Connecticut is Not Israel: Mayor Schewel’s Allegation Rejected by Chief Lopez

Background

On April 16, the Durham City Council passed a foreign policy statement making Durham the first city in the United States to boycott police trainings specifically with Israel – the only Jewish majority country on the planet. Voice4Israel has learned through public record requests that Mayor Steve Schewel and Mayor Pro Tempore Jillian Johnson referred to the statement as the Israel Resolution.” 

Mayor Schewel Blames Retired Police Chief Lopez 

Speaking at Judea Reform on October 4, Durham’s Mayor Steve Schewel repeatedly alleged that the Israel Resolution he wrote focused on Israel because retired Chief of Police Jose Lopez received militarized training in Israel. Mayor Schewel was echoing allegations made by Jewish Voice for Peace (JVP) – an organization that promotes boycotting Israel and an organization that Mayor Schewel has financially supported. 

Durham Police Clarification 

On October 10, Durham’s Deputy Chief A.R. Marsh, Sr. set the record straight. In his memo (see right), Marsh wrote that Chief Lopez had “no interaction with the [Israeli] military or training on military tactics, equipment, etc.” The Deputy Chief went on to explain that in response to civil disturbances, the Durham police have employed “best practices” from the United States. 

Police Memo
(October 10, 2018)

Chief Lopez Received No Military Training from Israel

“…As it pertains to Chief Lopez’s (Ret.) training trip to Israel, no one else from our police department accompanied him. There were no policy or tactical changes resulting from Chief Lopez’s visit to Israel. The scope of his training was on leadership in response to terrorist incidents and mass casualty events. There was no interaction with the military or training on military tactics, equipment, etc. I confirmed this with Chief Lopez via telephone.

With respect to the multiple civil disturbances that we have dealt with in our City, I have been in the command post for most of them, and all measures taken by law enforcement have been in response to the behavior of the crowd at that given point in time. The tactics employed were the best practices at that time here in the United States…”

A. R. Marsh, Sr. 
Deputy Chief 
Investigations and Administrative Service
Police Department, City of Durham

Voice4Israel Speaks with Chief Jose Lopez, Sr.

Retired Chief Jose Lopez Sr. spoke with several board members of Voice4Israel. Lopez explained that in 2008 he attended a law enforcement seminar in Israel run by the highly respected Anti-Defamation League (ADL) for commanders on “mass casualty incidents involving bombings.” Lopez stated that he received no military training in Israel and that the only military training he has ever received was through the United States Air Force. 

Rejecting the Mayor’s Allegation: Connecticut is Not Israel 

Responding to Mayor Schewel’s allegation, Chief Lopez stated, “To say I had military training [with Israel] is with the full knowledge I did not.” When asked if Mayor Schewel had contacted him about the Israel Resolution, Lopez stated, “The Mayor has my phone number. He has not once reached out and called me.” Lopez added, “I have never sent out my staff to do any military training.” Lopez explained that no member of his force trained in Israel and that some Durham police officers have military training from their time in the United States military.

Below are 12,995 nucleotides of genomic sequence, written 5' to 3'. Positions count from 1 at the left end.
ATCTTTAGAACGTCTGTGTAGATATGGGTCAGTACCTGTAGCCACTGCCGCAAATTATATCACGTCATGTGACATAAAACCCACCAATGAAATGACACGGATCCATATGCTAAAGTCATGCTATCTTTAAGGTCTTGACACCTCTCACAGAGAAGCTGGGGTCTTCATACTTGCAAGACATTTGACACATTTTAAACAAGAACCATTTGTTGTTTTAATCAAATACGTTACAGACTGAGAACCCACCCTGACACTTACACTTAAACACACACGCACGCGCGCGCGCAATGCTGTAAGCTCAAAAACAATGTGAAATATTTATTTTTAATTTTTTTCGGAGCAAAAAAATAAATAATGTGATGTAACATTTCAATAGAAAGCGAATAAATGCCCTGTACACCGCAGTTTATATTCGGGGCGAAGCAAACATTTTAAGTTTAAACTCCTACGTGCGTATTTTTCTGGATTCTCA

Lopez explained that when he was Chief of Police and responding to what he called out of town anarchists, tactics used by the Durham police were learned in Connecticut at a mobile field force on riot control and not in Israel. Lopez added that these tactics were best practice in the United States at the time.  

"The Mayor has my phone number. He has not once reached out and called me.”

Retired Chief Jose Lopez, Sr.

Opposing White Supremacy

Retired Chief Lopez spoke with pride when sharing that the ADL focuses on anti-black and anti-Hispanic white supremacy which he said is a serious issue in North Carolina.
 

Police Memo: Chief Lopez Received No Military Training from Israel

Durham’s Mayor Steve Schewel recently alleged that Retired Chief Jose Lopez, Sr. received military training in Israel.

Leadership of Voice4Israel contacted the Durham Police Department for clarification about the relevant Seminar that Retired Chief Jose Lopez, Sr. attended in Israel in 2008.

The memo below, dated October 10, 2018, is the answer provided to us by Durham Deputy Chief A. R. Marsh, Sr. In no way does it support allegations that Retired Chief Lopez received military training in Israel.

For background, read “The Israel Resolution” and Rabbis call Durham City Council statement citing Israel a ‘punch in the gut.’

Police Memo
Chief Lopez Received No Military Training from Israel
October 10, 2018

Good morning Mr. Gutman.

I am writing to provide a brief response to the inquiry you submitted to Sergeant Ligo; I have included your original inquiry at the end of this email.

As it pertains to Chief Lopez’s (Ret.) training trip to Israel, no one else from our police department accompanied him. There were no policy or tactical changes resulting from Chief Lopez’s visit to Israel. The scope of his training was on leadership in response to terrorist incidents and mass casualty events. There was no interaction with the military or training on military tactics, equipment, etc. I confirmed this with Chief Lopez via telephone.